• D'Olive Cemetery

    This burial site dates back to the early 1800s, making the D’Olives the oldest family in Daphne and one of the oldest in Baldwin County. There are several graves remaining in the cemetery dating back to the 1800s with headstone inscriptions in French. It was customary to bury on one’s own plantation, often these silent reminders are all that is left to tell the story of the early pioneers.

    The entirety of the O'Olive Cemetery is an acre, The family section was originally surrounded by a wrought iron fence with a gate bearing the family name. It is unknown how many people were buried in this cemetery as many are unmarked. The fence and gate were stolen years ago. (Birth records of the Catholic church show Louis' birth as February 15, 1773, and not 1769 as on the marker.)
    An inscription reads “IN MEMOIiY OF LOUIS D'OLIVE, Born 1769 Died 1841 and his wife LOUISA LE FLEAU, Born 1782 Died 1841. Both natives of Alabama this stone is erected as a token of filial Love”.
    The oldest marked grave is Mary Blue, a neighbor who died in 1826. She was married to Major Uriah Blue, an officer who served with General Andrew Jackson. Uriah was born in Kentucky about 1776 and married Mary about 1818. When they married, he was 42 and she was 28, In 1820 he resigned his commission and relocated to Baldwin County where his campaign had brought him during the Creek Indian War. Their home was built along the bluff just south of the O'Olive plantation.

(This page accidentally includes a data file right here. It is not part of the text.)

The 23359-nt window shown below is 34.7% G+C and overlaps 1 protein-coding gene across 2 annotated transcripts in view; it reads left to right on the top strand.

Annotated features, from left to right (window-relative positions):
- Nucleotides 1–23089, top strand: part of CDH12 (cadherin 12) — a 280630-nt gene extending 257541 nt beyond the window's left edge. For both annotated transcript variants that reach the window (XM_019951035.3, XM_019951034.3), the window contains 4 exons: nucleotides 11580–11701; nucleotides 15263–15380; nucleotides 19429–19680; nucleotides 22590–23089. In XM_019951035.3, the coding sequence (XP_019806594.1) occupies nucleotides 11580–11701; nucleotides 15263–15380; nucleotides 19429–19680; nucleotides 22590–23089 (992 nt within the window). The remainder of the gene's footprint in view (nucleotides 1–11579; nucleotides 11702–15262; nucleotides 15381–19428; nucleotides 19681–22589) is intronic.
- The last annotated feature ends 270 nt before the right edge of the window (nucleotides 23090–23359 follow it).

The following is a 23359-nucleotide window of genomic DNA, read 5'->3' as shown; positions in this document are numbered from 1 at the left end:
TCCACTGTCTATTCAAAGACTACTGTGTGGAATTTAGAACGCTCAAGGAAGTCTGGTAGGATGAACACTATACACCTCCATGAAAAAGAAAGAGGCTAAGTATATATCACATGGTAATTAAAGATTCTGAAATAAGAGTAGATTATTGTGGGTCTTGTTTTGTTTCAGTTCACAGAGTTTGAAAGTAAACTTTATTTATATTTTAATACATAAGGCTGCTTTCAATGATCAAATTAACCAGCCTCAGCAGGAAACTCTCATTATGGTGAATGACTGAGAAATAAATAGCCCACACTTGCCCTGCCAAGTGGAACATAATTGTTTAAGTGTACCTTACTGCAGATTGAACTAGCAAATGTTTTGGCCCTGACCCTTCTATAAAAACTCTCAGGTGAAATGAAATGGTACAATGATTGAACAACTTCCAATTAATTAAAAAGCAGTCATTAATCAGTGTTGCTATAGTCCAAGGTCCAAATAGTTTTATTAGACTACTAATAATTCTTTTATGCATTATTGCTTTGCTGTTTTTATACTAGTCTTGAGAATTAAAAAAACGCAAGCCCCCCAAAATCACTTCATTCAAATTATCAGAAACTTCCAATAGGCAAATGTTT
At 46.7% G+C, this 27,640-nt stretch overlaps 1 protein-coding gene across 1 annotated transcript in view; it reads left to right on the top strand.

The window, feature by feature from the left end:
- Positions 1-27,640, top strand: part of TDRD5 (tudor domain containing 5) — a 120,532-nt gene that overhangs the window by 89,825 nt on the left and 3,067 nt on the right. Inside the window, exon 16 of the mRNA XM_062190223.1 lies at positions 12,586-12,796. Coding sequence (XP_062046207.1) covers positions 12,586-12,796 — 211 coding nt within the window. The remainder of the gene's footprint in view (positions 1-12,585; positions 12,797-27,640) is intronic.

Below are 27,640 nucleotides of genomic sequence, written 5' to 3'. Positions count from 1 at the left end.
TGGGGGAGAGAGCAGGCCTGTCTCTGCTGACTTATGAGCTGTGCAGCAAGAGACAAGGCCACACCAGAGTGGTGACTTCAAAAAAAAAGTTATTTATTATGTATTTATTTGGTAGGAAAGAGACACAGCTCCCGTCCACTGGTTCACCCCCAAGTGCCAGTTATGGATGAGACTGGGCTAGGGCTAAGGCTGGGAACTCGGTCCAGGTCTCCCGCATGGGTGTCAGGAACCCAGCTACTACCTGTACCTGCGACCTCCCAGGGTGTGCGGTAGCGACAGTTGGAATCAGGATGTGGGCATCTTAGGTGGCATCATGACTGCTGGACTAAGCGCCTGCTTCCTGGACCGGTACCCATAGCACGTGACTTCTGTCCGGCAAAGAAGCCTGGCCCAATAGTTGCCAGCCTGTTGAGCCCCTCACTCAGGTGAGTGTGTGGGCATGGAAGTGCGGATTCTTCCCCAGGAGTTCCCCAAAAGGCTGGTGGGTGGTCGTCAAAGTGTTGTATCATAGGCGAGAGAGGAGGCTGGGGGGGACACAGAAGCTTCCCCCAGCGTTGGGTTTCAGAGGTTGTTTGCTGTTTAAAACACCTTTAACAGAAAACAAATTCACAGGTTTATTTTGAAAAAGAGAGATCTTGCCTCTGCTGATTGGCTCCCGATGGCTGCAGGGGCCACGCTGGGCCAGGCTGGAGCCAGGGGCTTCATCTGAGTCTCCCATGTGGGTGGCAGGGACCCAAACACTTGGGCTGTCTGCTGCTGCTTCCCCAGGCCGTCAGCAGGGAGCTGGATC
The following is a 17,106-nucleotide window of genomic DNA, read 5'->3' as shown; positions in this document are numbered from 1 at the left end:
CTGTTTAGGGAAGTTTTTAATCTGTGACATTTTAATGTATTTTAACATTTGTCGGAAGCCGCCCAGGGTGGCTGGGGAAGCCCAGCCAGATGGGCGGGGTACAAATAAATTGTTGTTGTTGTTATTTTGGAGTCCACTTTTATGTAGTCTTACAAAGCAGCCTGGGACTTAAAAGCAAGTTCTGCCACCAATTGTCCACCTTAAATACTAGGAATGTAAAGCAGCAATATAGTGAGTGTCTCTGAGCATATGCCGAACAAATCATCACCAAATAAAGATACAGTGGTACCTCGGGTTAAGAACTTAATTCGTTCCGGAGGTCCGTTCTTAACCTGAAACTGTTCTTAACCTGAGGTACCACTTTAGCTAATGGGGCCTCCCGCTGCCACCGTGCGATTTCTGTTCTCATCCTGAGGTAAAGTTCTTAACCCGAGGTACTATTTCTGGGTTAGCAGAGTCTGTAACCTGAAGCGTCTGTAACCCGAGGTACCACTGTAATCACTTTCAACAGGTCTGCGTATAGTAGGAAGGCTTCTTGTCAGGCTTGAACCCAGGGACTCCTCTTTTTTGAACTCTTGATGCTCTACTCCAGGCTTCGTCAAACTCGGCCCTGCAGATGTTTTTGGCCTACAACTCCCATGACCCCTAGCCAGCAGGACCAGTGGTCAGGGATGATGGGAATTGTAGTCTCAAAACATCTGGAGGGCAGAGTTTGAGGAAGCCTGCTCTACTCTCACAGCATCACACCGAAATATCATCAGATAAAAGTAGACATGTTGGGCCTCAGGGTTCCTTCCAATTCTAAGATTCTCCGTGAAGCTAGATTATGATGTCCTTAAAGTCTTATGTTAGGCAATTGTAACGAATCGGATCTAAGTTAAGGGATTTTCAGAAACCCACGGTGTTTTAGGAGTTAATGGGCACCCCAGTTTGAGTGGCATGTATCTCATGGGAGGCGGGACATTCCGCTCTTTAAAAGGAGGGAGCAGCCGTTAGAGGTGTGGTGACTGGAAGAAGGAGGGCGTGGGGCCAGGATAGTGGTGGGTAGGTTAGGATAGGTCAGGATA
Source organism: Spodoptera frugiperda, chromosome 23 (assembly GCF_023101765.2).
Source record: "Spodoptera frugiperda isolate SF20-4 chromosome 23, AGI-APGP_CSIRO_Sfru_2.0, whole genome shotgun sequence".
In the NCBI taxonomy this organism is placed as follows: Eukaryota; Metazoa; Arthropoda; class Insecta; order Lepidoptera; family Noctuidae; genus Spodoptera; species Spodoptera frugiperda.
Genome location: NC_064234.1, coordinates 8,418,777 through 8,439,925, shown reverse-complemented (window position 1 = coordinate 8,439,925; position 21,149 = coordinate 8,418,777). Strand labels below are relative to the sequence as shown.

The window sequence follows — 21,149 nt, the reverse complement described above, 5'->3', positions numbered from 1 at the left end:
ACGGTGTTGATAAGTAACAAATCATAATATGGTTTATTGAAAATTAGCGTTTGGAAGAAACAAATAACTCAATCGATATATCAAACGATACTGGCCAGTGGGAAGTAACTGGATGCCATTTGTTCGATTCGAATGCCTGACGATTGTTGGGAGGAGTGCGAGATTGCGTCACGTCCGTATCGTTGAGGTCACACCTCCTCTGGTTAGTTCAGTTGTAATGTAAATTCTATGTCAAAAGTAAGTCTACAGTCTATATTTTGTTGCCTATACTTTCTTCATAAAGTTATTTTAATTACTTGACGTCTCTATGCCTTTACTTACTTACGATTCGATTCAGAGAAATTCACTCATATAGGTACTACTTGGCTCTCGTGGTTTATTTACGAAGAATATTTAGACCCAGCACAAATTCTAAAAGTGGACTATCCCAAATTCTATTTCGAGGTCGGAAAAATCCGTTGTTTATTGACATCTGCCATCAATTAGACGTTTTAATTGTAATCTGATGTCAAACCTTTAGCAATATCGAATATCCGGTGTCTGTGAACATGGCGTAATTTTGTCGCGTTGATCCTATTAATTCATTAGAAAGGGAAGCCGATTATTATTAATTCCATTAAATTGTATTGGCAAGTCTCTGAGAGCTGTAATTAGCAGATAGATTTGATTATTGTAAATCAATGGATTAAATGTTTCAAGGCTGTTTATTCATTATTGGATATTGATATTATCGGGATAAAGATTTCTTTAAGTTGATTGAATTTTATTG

• The D'Olive Family

    Dominique D'Olive came from Toulouse, France, to Mobile during British rule, around 1770 to 1771. He was around the age of 31 and lived on Mon Louis Island south of Mobile at the home of his future father-in-law, whose oldest daughter, Dominique married. He farmed and raised cattle with his father-in-law and invested in land of his own. D'Olive received a Spanish Land grant for the Eastern Shore property in 1787. He never lived on the property which was most likely run by an overseer. His family spent some summer months at the plantation and Dominique acquired adjoining land as it became available. Upon his death, his oldest son Louis took over managing' the family plantation. Louis built a hotel there, La Belle Rose. There were about 1200 acres accumulated by this time.
    The French and English were at war, and the War of 1812 between America and the British was raging. Then there was the 1813 massacre at Fort Mims during the 1813-1814 Creek War. Sometime between 1813 and 1814, the family history claims Louis moved his family to the D'Olive plantation. During this period, Indians plundered several plantations includlnq the D'Olive’s. The overseer and three slaves were forcibly taken to Pensacola. All the D'Olive hands were released by the Spanish there and returned to the D'Olives. On another occasion, Louis himself was taken along with a slave "and carried across the county" but Louis and his slave escaped. It was after this time that Andrew Jackson and his forces marched to Pensacola to expel the British and the Red Sticks. Besides raising crops and cattle, Louis operated a sawmill and a brickyard. In 1830, the census shows Louis D'Olive's family living there with eighteen slaves and one free servant making twenty-five total residents. Louis died in 1841 and is buried in the plantation cemetery.